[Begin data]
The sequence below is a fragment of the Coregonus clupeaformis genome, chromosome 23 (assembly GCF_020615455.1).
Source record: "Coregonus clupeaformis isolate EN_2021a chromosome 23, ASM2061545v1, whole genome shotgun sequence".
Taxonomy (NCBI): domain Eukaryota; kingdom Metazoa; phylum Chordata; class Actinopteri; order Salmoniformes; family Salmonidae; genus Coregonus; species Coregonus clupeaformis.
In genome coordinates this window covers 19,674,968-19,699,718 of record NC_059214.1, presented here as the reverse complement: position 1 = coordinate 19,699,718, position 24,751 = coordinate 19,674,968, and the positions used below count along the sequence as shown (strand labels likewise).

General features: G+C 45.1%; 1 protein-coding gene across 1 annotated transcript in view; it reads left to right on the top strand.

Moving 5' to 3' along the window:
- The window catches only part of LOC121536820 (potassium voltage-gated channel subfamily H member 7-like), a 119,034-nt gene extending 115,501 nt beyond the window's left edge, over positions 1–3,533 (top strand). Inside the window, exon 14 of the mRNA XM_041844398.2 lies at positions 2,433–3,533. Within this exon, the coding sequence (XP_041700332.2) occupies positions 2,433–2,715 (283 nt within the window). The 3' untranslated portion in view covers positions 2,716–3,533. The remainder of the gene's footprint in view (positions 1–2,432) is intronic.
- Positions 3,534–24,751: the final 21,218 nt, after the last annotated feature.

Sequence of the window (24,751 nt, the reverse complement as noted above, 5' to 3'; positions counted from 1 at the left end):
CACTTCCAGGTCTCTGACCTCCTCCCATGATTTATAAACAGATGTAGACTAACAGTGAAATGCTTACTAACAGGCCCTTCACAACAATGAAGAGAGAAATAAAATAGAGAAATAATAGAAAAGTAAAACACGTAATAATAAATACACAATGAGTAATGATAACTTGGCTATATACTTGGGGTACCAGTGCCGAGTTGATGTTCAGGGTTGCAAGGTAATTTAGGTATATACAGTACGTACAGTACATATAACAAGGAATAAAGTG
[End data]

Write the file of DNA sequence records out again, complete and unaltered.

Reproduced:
The sequence below is a fragment of the Coregonus clupeaformis genome, chromosome 23 (assembly GCF_020615455.1).
Source record: "Coregonus clupeaformis isolate EN_2021a chromosome 23, ASM2061545v1, whole genome shotgun sequence".
Taxonomy (NCBI): domain Eukaryota; kingdom Metazoa; phylum Chordata; class Actinopteri; order Salmoniformes; family Salmonidae; genus Coregonus; species Coregonus clupeaformis.
In genome coordinates this window covers 19,674,968-19,699,718 of record NC_059214.1, presented here as the reverse complement: position 1 = coordinate 19,699,718, position 24,751 = coordinate 19,674,968, and the positions used below count along the sequence as shown (strand labels likewise).

General features: G+C 45.1%; 1 protein-coding gene across 1 annotated transcript in view; it reads left to right on the top strand.

Moving 5' to 3' along the window:
- The window catches only part of LOC121536820 (potassium voltage-gated channel subfamily H member 7-like), a 119,034-nt gene extending 115,501 nt beyond the window's left edge, over positions 1–3,533 (top strand). Inside the window, exon 14 of the mRNA XM_041844398.2 lies at positions 2,433–3,533. Within this exon, the coding sequence (XP_041700332.2) occupies positions 2,433–2,715 (283 nt within the window). The 3' untranslated portion in view covers positions 2,716–3,533. The remainder of the gene's footprint in view (positions 1–2,432) is intronic.
- Positions 3,534–24,751: the final 21,218 nt, after the last annotated feature.

Sequence of the window (24,751 nt, the reverse complement as noted above, 5' to 3'; positions counted from 1 at the left end):
CACTTCCAGGTCTCTGACCTCCTCCCATGATTTATAAACAGATGTAGACTAACAGTGAAATGCTTACTAACAGGCCCTTCACAACAATGAAGAGAGAAATAAAATAGAGAAATAATAGAAAAGTAAAACACGTAATAATAAATACACAATGAGTAATGATAACTTGGCTATATACTTGGGGTACCAGTGCCGAGTTGATGTTCAGGGTTGCAAGGTAATTTAGGTATATACAGTACGTACAGTACATATAACAAGGAATAAAGTG